Nigeria’s Central Bank Digital Currency(CBDC), the eNaira, was launched by president Muhammadu Buhari on October 23, 2021, making the country one of the first few in the world to have deployed CBDCs. So far, the enaira is beginning to gain traction, although not at the level that many had envisaged.
The eNaira is a type of CBDC which over 80 per cent of central banks across the world are currently exploring. CBDCs are new variants of central bank money that are different from physical cash and reserves and settlement accounts.
It is a digital representation of sovereign currency that’s issued by a jurisdiction’s monetary authority and a direct liability of the central bank that issued it.
Contrary to some beliefs, CBDCs are not meant to replace cash and bank deposits but to coexist as additional form of Central Bank issued Money.
To mark the one-year anniversary of the enaira which had become a point of reference for many African and western countries willing to adopt CBDCs as well as international bodies such as the World Bank and the International Monetary Fund, the CBN said, it will be reviewing the implementation journey of the enaira.
Earlier this year, the CBN governor, Godwin Emefiele had noted that, “since the launch of this great initiative, the e-Naira has reached 840,000 downloads, with about 270,000 active wallets comprising over 252,000 consumer wallets and 17,000 merchant wallets. In addition, volume and value of transactions on the platform have been remarkable, reaching above 200,000 and N4 billion, respectively.”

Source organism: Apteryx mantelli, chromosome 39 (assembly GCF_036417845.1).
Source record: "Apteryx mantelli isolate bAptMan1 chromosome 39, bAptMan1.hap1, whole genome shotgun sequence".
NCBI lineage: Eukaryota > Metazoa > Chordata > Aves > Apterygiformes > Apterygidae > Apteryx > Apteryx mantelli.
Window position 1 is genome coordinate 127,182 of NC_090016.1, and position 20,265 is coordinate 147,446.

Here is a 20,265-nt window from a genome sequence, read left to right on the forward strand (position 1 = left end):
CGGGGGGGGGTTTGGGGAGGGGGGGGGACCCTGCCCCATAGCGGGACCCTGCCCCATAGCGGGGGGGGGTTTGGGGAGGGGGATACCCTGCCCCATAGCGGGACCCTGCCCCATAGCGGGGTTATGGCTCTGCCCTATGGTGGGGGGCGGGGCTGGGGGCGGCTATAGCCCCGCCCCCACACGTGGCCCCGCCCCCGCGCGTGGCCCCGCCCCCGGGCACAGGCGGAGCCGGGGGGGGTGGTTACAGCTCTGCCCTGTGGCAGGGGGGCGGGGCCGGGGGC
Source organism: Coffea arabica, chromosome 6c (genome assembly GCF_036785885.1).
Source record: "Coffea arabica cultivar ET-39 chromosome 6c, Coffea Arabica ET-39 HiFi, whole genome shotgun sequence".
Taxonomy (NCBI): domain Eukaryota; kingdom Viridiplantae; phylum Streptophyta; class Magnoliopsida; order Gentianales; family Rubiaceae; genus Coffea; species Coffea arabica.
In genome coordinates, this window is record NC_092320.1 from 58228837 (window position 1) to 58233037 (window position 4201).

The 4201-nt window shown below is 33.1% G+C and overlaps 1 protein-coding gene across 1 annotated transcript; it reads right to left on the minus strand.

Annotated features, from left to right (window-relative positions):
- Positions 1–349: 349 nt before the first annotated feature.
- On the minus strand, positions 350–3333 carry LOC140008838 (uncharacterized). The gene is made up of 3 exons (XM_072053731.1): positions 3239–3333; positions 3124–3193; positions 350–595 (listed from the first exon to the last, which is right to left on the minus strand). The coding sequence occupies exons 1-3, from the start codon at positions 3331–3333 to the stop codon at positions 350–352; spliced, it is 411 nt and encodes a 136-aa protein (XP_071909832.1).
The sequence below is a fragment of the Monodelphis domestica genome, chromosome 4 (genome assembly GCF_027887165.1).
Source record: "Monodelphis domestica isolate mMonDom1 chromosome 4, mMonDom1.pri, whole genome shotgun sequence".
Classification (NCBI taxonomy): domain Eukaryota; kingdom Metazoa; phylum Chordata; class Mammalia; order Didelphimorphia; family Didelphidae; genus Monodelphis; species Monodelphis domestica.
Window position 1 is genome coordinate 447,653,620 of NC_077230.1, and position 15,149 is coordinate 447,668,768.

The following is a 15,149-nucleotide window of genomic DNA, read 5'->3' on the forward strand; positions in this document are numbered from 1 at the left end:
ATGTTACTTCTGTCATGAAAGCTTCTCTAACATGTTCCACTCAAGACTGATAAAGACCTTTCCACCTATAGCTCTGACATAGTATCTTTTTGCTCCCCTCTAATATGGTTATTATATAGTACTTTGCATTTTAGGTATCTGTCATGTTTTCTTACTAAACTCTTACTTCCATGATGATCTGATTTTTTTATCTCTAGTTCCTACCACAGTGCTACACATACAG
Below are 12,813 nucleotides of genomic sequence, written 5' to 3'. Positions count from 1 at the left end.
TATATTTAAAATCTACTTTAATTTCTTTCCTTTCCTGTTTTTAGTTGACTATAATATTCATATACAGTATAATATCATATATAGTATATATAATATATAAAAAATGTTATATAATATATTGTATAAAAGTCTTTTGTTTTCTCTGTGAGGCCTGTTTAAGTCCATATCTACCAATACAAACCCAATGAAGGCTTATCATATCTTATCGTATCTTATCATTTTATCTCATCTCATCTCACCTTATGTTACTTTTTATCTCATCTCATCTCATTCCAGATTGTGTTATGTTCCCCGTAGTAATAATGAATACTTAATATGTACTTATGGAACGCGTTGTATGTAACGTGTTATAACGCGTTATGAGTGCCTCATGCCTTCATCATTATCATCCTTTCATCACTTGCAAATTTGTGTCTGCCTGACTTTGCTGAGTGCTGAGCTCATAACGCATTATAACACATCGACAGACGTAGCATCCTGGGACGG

Emefiele had noted that the Nigerian payment ecosystem has witnessed tremendous improvement over the years. To consolidate its efforts towards engendering a digital economy, the bank deployed the eNaira, Africa’s first Central Bank Digital Currency (CBDC) in preparation for the payment landscape of the future, given the potential benefits that will accrue to a digital economy.
“The enaira provides Nigerians with a cheap, generally accepted, safe and trusted means of payment and seeks to enhance financial inclusion, support poverty reduction, enable direct welfare disbursement to citizens, support a resilient payments ecosystem, improve availability and usability of central bank money, facilitate diaspora remittances, reduce the cost of processing cash, and reduce cost and improve efficiency of cross-border payment among others. Through the evolution of offline payments channels like agent networks, USSD, wearables, cards and near field communication technology, the enaira would give access to financial services to underserved and unbanked segments of the population.
“The eNaira platform also provides an innovative layer for products and services to be built with the aim of enhancing Nigerians’ participation in the digital economy and promote further development of a burgeoning Fintech ecosystem.
“Whilst celebrating the successes achieved following the launch of the enaira and the global recognition of the great job on-going by the CBN, it must be acknowledged that the journey ahead requires cutting-edge innovation and out of the box thinking to achieve the set-out objectives of economic diversification,” he pointed out.
Consequently, out of the box solutions, he said, would be the ones that drive financial inclusion, SME growth and the creation of start-ups; facilitate cross border trades and transfers as well as international remittances and foreign exchanges; ensure effective implementation of welfare-inclined government programmes and enhance efficiency in the interbank market.